Thursday 9 August 2007

Felix and the Frontier - Part Two

Felix and the Frontier is a story told in six episodes, posted serially by me, your dedicated literary spelunker, Cheeseburger Brown.

Chapters: 1|2|3|4|5|6
Related reading: Simon of Space, Free Felix, Life & Taxes

And now, our story continues:


Felix is a sucker for tradition.

On every planet he visits he erects a flagpole and hangs a flag, just like people did back when they first landed on the Moon. He flies the flag of the Solar Neighbourhood, of course. Felix is very patriotic. There are rumours that he sings the Queen's anthem when he raises it, but that bit is never included in the recordings.

Personally, I'm sure he always looks up to find one of our stars in the sky, or the faint rosy smudge of the Solar Nebula. How could he not? He's so far from home.

There's nobody further, but there are dumb machines out beyond him: the fleet of colonizers we sent out centuries before Felix even left home. The first thing he does when he gets back to his camp is check up on the progress of the colonizers, to see where he might gate out to next.

The gatehouse here is a crude affair -- just one humble dome with a great dish pointing from its apex. Nobody ever thought this planet would be suitable for people. It was established as a waystation, as a convenient node in the web of hyperspatial gates the colonizers leave in their wake. It's a bus stop.

Felix's staff work to align the gate with the distant hyperspatial transmitter, orbiting at this star's heliopause. The staff are dumb machines, too. They are like miniature versions of Felix without real thoughts of their own, carrying out his orders and relaying their perceptions back to him.

He got the idea from the Pegasi, a member of the Panstellar Neighbourhood whose physiology evolved out of a unique parasite-host relationship in which the principal organism is served by a cadre of peripheral sub-organisms, semi-autonomous puppets controlled via electromagnetism and smell. Nice folks, the Pegasi. Strange sense of humour, though.

Felix builds his own staff out of whatever's handy, so they are sometimes a motley crew.

A dull black member of his staff locks the gate coordinates while a green and copper stained fellow gathers Felix's provisions and tools and stows them for transport. Felix takes one last look at the dusty-rose sky and then strides into the gatehouse. The air hums as the generators come online and wind up for transmission. The inner port irses open. Felix steps inside the spherical, reflective chamber and waits while his staff arrange the cargo capsules.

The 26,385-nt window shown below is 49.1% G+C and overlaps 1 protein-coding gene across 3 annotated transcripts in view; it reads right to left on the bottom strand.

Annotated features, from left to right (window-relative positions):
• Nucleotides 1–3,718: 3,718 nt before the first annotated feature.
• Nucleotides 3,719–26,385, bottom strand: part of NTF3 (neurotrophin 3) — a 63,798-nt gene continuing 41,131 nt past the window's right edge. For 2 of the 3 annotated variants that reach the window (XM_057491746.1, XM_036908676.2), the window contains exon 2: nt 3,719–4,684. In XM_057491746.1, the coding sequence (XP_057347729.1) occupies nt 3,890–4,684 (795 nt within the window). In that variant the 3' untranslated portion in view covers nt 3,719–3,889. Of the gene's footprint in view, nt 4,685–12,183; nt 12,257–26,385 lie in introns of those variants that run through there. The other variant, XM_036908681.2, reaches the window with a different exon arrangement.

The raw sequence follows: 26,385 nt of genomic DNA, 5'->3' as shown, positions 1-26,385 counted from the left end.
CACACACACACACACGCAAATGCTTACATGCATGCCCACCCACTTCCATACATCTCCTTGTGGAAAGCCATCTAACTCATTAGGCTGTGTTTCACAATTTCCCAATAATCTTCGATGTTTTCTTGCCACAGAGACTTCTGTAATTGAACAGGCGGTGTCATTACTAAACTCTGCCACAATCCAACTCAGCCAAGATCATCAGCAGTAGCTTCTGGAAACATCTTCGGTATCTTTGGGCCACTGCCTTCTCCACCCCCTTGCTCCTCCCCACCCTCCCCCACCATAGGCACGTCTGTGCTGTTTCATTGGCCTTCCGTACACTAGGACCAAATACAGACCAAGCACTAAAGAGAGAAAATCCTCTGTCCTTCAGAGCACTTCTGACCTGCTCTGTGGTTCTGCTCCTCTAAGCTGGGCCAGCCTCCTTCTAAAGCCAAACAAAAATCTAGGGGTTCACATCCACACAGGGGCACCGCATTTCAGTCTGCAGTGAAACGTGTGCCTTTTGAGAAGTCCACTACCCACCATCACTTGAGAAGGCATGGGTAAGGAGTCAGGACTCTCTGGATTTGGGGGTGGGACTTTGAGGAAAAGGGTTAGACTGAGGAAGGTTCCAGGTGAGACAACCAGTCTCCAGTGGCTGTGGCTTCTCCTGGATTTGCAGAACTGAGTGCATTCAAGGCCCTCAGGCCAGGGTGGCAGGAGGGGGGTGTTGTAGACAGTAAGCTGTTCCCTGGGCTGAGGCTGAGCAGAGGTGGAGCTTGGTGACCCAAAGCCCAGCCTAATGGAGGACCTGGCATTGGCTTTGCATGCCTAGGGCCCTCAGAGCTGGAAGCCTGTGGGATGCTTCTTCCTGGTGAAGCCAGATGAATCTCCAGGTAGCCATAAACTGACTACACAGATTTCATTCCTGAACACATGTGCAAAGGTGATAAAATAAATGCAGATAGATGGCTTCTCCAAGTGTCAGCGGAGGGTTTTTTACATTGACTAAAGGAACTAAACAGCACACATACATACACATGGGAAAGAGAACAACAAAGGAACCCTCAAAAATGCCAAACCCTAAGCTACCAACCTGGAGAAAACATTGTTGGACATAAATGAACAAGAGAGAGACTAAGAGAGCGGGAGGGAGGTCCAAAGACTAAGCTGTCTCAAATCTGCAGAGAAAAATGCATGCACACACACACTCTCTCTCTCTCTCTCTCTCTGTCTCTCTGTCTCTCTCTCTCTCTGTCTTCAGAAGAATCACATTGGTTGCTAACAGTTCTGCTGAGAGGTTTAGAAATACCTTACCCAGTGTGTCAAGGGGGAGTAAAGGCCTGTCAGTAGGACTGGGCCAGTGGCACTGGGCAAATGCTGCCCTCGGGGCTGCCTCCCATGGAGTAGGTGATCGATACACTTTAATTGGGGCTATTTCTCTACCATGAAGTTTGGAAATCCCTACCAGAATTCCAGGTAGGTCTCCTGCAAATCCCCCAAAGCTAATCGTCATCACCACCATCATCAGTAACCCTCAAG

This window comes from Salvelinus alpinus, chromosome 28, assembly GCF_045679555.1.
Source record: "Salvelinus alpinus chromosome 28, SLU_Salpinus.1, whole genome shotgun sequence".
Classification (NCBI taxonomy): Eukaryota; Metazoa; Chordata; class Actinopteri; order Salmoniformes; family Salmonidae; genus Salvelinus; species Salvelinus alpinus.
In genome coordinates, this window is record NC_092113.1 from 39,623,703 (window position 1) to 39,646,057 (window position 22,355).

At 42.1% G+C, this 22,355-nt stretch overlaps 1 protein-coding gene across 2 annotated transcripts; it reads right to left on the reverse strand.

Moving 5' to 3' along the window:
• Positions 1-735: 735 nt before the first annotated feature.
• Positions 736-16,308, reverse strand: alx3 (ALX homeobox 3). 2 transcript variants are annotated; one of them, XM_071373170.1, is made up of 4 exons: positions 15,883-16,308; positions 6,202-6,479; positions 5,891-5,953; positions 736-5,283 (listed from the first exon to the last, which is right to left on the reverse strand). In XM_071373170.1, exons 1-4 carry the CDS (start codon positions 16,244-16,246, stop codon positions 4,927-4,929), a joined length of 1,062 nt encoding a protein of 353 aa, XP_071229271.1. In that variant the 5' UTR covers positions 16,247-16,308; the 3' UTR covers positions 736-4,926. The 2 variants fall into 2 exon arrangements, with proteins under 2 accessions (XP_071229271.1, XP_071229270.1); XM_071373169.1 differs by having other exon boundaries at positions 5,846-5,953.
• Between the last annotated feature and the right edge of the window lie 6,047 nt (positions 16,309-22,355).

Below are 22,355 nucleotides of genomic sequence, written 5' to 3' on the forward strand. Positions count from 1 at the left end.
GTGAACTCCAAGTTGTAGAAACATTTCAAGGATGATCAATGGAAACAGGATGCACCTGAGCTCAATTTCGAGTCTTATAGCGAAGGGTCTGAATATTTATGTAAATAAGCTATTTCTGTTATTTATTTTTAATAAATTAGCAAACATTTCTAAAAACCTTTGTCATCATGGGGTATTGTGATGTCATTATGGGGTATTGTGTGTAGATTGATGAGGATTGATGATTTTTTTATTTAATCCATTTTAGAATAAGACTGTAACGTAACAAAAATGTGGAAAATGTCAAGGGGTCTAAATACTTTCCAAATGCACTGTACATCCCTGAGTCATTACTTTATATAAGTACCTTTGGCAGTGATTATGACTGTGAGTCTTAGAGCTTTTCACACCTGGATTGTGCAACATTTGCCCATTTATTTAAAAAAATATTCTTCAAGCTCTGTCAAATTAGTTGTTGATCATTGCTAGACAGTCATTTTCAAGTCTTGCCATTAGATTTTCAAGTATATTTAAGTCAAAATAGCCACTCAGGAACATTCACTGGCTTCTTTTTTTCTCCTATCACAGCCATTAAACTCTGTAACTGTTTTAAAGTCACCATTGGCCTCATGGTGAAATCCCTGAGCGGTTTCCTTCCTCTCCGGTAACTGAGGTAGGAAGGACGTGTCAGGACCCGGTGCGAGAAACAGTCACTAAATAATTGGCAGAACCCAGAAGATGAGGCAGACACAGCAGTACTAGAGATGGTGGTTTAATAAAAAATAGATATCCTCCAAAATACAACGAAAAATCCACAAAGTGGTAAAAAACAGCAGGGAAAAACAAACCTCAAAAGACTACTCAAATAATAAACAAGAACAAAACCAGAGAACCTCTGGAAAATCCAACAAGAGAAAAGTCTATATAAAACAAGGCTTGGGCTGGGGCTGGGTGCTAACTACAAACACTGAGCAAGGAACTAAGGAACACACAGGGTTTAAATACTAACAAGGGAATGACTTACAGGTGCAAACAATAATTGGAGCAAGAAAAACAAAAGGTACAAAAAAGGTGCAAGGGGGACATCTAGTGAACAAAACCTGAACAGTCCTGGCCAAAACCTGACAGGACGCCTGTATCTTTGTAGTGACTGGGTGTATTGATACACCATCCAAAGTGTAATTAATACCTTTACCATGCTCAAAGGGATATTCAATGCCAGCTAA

When the last of his four staff members climbs inside the port irises shut. A second later it irses open again, admitting new smells. The staff scurry out.

Hyperspatial transit is anticlimactic, to say the least.

Felix steps out onto a new world. The sky is black, with a faint haze at the barren, rocky horizon. The landscape is pockmarked by overlapping impact craters. Here and there a geyser of gas billows from a rupture in the ground, boiling away under the heat of two naked white suns.

His staff irradiate him, to avoid tracking alien mud into a new world, then spray on a bacteriostatic film to keep the local microbia in check. They step back, retiring their little tools.

Felix walks out of the shadow of the gatehouse and feels the rays beat down on him. Artificial ants, the foot soldiers of the colonizers' maintenance brigade, crunch beneath his feet. Streams of them run up and down the gatehouse, checking every system with their flitting antennae, swarming to pour back into apertures in the dome's surface.

It's damn hot. Felix uses his hand as a visor and scans around him, turning in place.

"Hello?" he calls.

His voice is silent. The atmosphere is too thin to conduct anything.

He instructs his staff to knit a flag and then sets off for a stroll up and down the craterfield. It's a forlorn place -- quiet and nearly airless, grilled by dual suns, unshaped by wind or rain. It is a dead place. Felix kicks pebbles and shrugs, trudging on, panning his head from side to side. After a while he becomes overheated, and elects to take refuge in the shadowed mouth of a small cave.

His body ticks as it cools. Felix yawns.

He smells something. He causes his armour to phosphoresce, probing the depth of the grotto behind him with the resulting greenish glow. The armour isn't casting as much light as it should, because Felix is so dirty. He frowns, then proceeds on his hands and knees deeper into the crevice.

He comes to a torus-shaped cavern, a hollow in the mantle blown out by a gas geyser eruption. The walls are very smooth, scored by intense heat, crossed by lines of pressure blasted crystal fissures. Where the lines intersect holes have eroded. Felix sits on the edge of one of the holes, the crystalline edges crunching under his bum.

He drops inside, followed by a rain of fragments. A cloud of crystalline dust rains down over his head as he surveys the sub-chamber he's fallen into. He blinks, leathery lids flashing over his black, reflective eyes.